Test collections Test collections got bigger –Set of documents (few thousand-few million) –Humans check all documents? Use pooling –Target a subset (described in literature) –Manually assess these only. –Spärck Jones, K., & van Rijsbergen, C. J. (1975). Report on the need for and the provision of an “ideal” information retrieval test collection (British Library Research and Development Report No. 5266) (p. 43). Computer Laboratory, University of Cambridge. –Query pooling –System pooling
72 Precion-Recall Curve Mean Avg. Precision (MAP) Recall=3212/4728 Breakeven Precision (precision when prec=recall) Out of 4728 rel docs, we’ve got 3212 D1 + D2 + D3 – D4 – D5 + D6 - Total # rel docs = 4 System returns 6 docs Average Prec = (1/1+2/2+3/5+0)/4 about 5.5 docs in the top 10 docs are relevant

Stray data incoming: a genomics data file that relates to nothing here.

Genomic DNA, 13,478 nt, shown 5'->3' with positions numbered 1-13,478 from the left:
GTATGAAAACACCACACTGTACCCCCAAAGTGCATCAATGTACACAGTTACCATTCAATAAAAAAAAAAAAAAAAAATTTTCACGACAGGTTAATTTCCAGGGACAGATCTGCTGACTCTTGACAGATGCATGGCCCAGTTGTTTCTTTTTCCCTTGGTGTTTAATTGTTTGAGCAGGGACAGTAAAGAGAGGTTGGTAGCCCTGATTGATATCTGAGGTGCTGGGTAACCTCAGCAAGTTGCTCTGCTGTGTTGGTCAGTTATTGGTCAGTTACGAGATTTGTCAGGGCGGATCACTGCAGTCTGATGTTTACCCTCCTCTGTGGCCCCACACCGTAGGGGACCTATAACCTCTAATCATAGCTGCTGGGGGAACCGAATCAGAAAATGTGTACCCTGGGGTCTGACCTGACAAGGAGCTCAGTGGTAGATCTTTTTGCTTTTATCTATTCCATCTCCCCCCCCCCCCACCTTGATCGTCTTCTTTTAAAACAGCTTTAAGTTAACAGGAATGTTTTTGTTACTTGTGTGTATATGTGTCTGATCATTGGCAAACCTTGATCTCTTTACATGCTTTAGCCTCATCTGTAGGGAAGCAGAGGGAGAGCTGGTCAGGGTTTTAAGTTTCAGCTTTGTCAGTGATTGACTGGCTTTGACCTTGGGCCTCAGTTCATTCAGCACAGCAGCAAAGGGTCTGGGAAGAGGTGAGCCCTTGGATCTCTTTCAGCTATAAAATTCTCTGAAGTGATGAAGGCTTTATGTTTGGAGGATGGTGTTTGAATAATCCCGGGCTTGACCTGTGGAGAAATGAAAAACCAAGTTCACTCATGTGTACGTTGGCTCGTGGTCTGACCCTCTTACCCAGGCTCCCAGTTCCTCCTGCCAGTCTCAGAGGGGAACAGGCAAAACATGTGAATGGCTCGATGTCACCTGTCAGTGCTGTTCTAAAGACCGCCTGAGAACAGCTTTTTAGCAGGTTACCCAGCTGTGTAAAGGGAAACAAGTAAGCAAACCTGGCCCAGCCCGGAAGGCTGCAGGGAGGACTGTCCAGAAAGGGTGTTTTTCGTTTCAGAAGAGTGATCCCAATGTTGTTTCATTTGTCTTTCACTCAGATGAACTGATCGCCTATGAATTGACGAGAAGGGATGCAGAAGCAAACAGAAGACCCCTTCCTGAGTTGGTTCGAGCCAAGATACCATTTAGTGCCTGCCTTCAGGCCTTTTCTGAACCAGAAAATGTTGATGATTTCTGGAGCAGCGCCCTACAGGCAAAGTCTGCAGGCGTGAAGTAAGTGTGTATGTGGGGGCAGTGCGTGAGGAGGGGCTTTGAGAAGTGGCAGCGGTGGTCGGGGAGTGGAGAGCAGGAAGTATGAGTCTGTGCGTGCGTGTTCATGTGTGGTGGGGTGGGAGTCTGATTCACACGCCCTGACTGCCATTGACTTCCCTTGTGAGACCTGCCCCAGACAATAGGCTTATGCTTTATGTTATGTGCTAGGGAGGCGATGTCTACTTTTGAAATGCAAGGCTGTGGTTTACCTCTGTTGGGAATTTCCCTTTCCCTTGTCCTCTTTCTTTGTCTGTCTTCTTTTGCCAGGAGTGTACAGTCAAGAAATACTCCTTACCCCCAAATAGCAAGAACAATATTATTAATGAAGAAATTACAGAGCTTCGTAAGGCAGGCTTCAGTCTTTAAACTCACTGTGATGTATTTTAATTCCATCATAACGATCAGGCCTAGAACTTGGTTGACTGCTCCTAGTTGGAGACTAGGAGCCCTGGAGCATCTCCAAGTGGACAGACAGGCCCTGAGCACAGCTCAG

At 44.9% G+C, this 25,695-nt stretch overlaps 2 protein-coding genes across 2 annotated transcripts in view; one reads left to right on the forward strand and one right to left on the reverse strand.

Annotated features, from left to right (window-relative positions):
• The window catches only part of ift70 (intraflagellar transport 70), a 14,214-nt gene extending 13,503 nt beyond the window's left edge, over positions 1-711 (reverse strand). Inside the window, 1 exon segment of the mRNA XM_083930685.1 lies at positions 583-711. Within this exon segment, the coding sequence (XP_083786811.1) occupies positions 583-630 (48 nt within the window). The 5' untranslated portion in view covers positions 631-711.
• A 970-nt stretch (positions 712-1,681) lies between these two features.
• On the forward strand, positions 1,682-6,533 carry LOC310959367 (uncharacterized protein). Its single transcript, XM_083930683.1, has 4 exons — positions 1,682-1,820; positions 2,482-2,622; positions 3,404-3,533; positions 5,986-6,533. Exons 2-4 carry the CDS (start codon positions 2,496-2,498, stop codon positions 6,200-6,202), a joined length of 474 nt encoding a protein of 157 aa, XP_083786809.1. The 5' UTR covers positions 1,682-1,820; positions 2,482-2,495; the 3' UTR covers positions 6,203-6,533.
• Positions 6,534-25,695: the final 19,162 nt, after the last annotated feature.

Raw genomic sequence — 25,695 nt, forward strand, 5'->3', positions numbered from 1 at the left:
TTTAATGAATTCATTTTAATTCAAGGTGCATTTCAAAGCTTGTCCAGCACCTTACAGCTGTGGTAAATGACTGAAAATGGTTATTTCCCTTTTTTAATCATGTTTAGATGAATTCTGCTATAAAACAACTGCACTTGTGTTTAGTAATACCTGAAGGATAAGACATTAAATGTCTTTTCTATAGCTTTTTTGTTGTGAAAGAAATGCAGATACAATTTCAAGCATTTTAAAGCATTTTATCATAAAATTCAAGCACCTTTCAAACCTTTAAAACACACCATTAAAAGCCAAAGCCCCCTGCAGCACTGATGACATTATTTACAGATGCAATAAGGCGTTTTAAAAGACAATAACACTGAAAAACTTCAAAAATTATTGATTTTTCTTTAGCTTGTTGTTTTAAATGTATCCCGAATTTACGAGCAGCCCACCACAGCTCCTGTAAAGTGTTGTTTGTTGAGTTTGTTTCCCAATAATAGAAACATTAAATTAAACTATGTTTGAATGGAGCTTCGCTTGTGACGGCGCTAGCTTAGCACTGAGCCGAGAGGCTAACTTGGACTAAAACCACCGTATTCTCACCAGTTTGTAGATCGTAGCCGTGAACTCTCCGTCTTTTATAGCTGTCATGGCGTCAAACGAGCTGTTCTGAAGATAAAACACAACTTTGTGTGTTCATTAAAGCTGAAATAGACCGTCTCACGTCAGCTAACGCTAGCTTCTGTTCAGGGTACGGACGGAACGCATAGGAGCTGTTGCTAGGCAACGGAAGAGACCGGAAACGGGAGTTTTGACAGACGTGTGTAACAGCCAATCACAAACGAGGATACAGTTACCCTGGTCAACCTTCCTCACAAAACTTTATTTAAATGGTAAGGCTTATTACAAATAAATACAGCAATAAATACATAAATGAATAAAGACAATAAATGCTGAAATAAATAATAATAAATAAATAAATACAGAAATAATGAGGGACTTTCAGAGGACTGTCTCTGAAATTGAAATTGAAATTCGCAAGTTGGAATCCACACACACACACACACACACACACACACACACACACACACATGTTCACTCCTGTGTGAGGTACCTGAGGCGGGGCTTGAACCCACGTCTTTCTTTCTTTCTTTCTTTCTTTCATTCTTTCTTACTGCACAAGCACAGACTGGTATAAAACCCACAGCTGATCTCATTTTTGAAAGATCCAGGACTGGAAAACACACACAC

Aim To compare two search engines searching over The National Archives (TNA) 1.TNA’s in-house search engine 2.Google site search Use precision as well as your impression of the two search engines as your means of comparison
Search Engine 1
Search engine 2 Google site search
Use this page 07/10/
Two types of relevance On the web queries –Informational – almost all test collections –A classic IR query –Navigational –I want a home page
Judging for relevance The question to ask is different for each type –Navigational query –Is the page a great starting point (i.e. home page) for the query –Informational query –Is the page relevant to the user’s request? –A catalogue entry for a relevant document is relevant –A page leading to a relevant document that has to be paid for is relevant.
From the list 4 queries each 2 Navigational 2 Informational Enter the query (the initial query) In each search engine Use the description to judge relevance of retrieved documents Judge the top 10 results –Record URLs of relevant
What to judge First 10 results only –Ignore Google adverts –Ignore National Archive documents beyond top 10
tinyurl.com/trebleclef Fill in this online form
I will collate a set of results For the next evaluation lecture.